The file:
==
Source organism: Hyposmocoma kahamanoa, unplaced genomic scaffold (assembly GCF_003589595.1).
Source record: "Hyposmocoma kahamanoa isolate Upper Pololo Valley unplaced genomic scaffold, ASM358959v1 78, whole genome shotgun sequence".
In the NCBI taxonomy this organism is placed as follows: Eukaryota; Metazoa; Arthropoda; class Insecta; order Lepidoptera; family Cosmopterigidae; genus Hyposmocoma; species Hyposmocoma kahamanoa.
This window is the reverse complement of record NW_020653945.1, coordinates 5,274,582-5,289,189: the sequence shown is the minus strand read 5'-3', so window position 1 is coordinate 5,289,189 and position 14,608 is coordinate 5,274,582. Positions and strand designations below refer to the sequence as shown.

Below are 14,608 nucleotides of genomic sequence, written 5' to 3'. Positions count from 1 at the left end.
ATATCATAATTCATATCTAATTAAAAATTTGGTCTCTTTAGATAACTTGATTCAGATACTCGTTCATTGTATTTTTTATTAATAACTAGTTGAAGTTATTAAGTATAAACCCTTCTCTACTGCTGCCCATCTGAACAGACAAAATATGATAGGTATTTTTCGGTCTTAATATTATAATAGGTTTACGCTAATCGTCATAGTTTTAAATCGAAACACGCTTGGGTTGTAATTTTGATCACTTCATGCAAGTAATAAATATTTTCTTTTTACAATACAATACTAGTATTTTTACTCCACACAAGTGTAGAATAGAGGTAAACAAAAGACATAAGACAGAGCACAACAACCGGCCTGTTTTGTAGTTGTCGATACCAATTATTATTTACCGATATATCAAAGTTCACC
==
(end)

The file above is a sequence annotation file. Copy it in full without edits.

Source organism: Hyposmocoma kahamanoa, unplaced genomic scaffold (assembly GCF_003589595.1).
Source record: "Hyposmocoma kahamanoa isolate Upper Pololo Valley unplaced genomic scaffold, ASM358959v1 78, whole genome shotgun sequence".
In the NCBI taxonomy this organism is placed as follows: Eukaryota; Metazoa; Arthropoda; class Insecta; order Lepidoptera; family Cosmopterigidae; genus Hyposmocoma; species Hyposmocoma kahamanoa.
This window is the reverse complement of record NW_020653945.1, coordinates 5,274,582-5,289,189: the sequence shown is the minus strand read 5'-3', so window position 1 is coordinate 5,289,189 and position 14,608 is coordinate 5,274,582. Positions and strand designations below refer to the sequence as shown.

Below are 14,608 nucleotides of genomic sequence, written 5' to 3'. Positions count from 1 at the left end.
ATATCATAATTCATATCTAATTAAAAATTTGGTCTCTTTAGATAACTTGATTCAGATACTCGTTCATTGTATTTTTTATTAATAACTAGTTGAAGTTATTAAGTATAAACCCTTCTCTACTGCTGCCCATCTGAACAGACAAAATATGATAGGTATTTTTCGGTCTTAATATTATAATAGGTTTACGCTAATCGTCATAGTTTTAAATCGAAACACGCTTGGGTTGTAATTTTGATCACTTCATGCAAGTAATAAATATTTTCTTTTTACAATACAATACTAGTATTTTTACTCCACACAAGTGTAGAATAGAGGTAAACAAAAGACATAAGACAGAGCACAACAACCGGCCTGTTTTGTAGTTGTCGATACCAATTATTATTTACCGATATATCAAAGTTCACC